By SOFIA SHAMSUNAHAR
When I first walked into REXKL’s food hall, I panicked. Late last month, I was going to KLWKND’s The Long Table, an evening where one gets served a full course meal consisting of dishes from migrants and refugee communities that live in Kuala Lumpur.
I was expecting aromatic dishes filled with contrasts: sweet, tangy and savoury. Light crunches and heavy creamy delights. But what I was not expecting was to sit at a table with nine other people to share in this meal.
Perhaps I should have put two and two together.
The last to arrive, I squeezed into my seat right in the middle of the table. The beginning of the meal was… awkward. People who knew each other just chatted amongst themselves, bodies turned away from others. Those who came alone stared blankly at the dish laid out before them.
Thankfully, we were served a chilled homemade Limonana to give us something to do. A twist of lime and mint, it’s a drink found in several regions in the world, including the Middle East. At first, the initial taste of the drink was bitter, but once your tongue adjusted it became refreshing – a good remedy for my suddenly parched throat!
Tonight’s dinner was hosted by PichaEats in collaboration with REXKL, serving Burmese and Palestian dishes. PichaEats is a social enterprise that helps financially empower refugee communities using their culinary skills.
When it was time for starters, the co-founder of PichaEats Lim Yuet Kim announced what we would be eating for each course.
It was awkward at first, but as soon as the Lahpet Thoke, the green tea salad, and Middle Eastern platter for starters was served, suddenly everything changed.
Everyone seemed to have the urge to ask their stranger neighbours at the table: You look familiar, do I know you? And sharing little introductions while passing dishes around to share.
The Middle Eastern platter consisted of several light and zesty dips, Arabic bread and crudites. The pickled baby onion became a sweet and tart bubble in your mouth. The chickpea hummus was outshone by the labneh, a thick strained yoghurt, with its cheesy creamy texture that complemented the chewy bread.
However, the highlight of the appetisers was the Burmese green tea salad, which was made by the head of product development chef in PichaEats, Parimalar Devi. The chef had loved and remembered the tasty salad from her days of backpacking through Myanmar, and Parimalar felt the need to introduce it to fellow Malaysians to showcase the country’s cuisine.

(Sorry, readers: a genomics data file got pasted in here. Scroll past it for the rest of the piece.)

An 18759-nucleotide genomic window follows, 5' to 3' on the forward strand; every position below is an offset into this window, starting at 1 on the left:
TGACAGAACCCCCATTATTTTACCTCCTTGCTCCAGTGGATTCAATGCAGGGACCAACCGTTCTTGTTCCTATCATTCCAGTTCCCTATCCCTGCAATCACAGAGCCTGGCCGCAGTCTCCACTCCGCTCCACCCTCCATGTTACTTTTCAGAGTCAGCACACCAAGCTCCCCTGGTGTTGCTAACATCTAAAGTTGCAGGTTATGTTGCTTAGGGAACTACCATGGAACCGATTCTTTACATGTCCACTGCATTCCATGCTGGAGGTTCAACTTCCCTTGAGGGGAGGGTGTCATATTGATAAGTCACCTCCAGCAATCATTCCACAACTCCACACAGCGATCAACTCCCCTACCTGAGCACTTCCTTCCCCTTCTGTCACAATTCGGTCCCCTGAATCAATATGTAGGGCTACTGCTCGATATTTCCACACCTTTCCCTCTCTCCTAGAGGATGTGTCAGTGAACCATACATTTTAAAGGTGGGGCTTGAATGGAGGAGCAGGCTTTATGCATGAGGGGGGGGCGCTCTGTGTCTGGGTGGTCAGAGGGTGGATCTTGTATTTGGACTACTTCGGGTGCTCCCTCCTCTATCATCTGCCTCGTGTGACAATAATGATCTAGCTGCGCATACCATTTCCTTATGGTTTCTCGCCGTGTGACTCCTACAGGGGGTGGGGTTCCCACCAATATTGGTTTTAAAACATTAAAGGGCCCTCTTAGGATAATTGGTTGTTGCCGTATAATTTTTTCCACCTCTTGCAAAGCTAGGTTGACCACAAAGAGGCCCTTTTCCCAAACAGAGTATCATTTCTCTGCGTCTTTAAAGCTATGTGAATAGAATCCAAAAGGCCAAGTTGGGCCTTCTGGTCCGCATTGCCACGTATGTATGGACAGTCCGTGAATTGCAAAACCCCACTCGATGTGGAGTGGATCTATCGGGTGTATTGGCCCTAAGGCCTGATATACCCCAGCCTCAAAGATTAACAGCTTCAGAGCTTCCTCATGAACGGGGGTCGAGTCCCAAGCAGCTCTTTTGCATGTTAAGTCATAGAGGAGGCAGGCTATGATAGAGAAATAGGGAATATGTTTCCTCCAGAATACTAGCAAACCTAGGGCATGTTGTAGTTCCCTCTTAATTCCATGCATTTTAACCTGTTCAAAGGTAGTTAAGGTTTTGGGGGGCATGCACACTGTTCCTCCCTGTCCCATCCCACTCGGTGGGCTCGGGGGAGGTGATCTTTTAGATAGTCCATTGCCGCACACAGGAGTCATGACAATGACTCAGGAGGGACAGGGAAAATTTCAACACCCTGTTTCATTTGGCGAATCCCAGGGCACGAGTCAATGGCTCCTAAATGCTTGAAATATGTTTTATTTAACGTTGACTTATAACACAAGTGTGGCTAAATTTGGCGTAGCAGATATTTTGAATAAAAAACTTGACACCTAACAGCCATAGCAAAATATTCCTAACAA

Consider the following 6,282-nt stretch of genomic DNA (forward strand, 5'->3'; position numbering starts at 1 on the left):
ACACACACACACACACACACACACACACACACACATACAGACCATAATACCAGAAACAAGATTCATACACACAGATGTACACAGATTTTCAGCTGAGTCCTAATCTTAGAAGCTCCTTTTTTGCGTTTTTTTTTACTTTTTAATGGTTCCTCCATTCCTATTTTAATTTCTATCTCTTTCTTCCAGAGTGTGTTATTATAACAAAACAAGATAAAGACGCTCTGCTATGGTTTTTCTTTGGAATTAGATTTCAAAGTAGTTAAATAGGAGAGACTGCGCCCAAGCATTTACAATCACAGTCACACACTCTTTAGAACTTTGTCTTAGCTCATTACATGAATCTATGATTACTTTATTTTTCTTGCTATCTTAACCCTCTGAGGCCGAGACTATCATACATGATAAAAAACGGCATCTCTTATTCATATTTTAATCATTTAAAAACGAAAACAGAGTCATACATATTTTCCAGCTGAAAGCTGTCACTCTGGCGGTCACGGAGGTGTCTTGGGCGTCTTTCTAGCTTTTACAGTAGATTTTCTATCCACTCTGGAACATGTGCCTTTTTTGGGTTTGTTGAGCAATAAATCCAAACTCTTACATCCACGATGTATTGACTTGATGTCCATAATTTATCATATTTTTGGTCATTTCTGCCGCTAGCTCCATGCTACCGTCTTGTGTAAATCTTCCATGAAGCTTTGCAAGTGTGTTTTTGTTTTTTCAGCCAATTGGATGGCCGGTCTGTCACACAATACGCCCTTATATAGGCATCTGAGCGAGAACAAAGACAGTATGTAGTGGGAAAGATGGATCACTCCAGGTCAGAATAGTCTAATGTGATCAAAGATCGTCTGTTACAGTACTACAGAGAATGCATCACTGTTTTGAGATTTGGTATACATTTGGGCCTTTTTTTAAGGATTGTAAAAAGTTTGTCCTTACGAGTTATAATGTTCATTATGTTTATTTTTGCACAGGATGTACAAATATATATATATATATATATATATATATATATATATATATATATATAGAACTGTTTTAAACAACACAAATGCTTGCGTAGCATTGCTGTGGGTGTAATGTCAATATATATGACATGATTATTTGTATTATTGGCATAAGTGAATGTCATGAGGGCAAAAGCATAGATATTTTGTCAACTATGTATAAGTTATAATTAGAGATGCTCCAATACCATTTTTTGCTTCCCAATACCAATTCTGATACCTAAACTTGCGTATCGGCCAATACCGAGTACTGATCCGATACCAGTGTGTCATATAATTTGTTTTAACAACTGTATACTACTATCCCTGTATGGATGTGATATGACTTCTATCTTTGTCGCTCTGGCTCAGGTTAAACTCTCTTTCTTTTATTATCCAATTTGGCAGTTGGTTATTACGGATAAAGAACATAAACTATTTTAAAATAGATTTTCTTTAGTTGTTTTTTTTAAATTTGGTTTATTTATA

The salad is a concoction of yellow onions, tomatoes, fermented green tea which is marinated by lime juice and oil. After marination, fried lentils, nuts, seeds, legumes and beans are added to the mix and layered onto a bed of cool shredded cabbage. This gives it full of crunch and the salad turns into a fiesta of flavours, and a refreshingly healthy meal.
The “main act” for tonight’s dinner was the Maqlooba by Palestian Chef Dalia. When Lim announced the dish, which literally means “upside down” in Arabic, she asked for a volunteer to flip the bowl onto a serving plate. After some giggles and polite “oh you can do it if you want” between guests, a mighty tower of layered rice, chicken and potatoes topped with cooked eggplant slices was revealed.
With the chef braising the chicken and rice, the Maqlooba resulted in an aromatic and ambrosial meal, in which you could taste the sweet spice of cinnamon, the warm woody taste of clove, the subtle bitterness of bay leaves.
One of the last tastes we had at The Long Table was Chef Dalia’s Kunafa. A Middle Eastern dessert made of shredded phyllo, a common Middle Eastern pastry dough, making it into a pastry that looked like a spun bird’s nest called kataifi.The kataifi is layered onto cheese and baked to become brown and crunchy whilst the cheese softens to be slightly gooey. Once baked, the kunafa is glazed with sugar and rose water syrup.
Adorned with a dried rose petal, the kunafa is served hot, and the cheese oozes over. The cooled-down version was easy to dig into, making it a nice palate change from the fragrant spices of all the previous dishes.
As the menu progressed, our conversations with the people sitting around the table became deeper. Slowly, each of us unfurled, sharing things: for me, it was surfing dreams and how I had made a big and unexpected move during the pandemic.
Like the layers of the Maqlooba, our meal together flipped each of us and revealed a bit of what was inside.
Leaving the night full, I felt some awe in how food had the ability to draw in people from such different backgrounds and convince them to sit around a table and share not just a meal, but conversation, and a part of their lives.
Compliments to the chefs, and The Long Table for an evening of flavour and connection.
*Featured pic from PichaEats FB.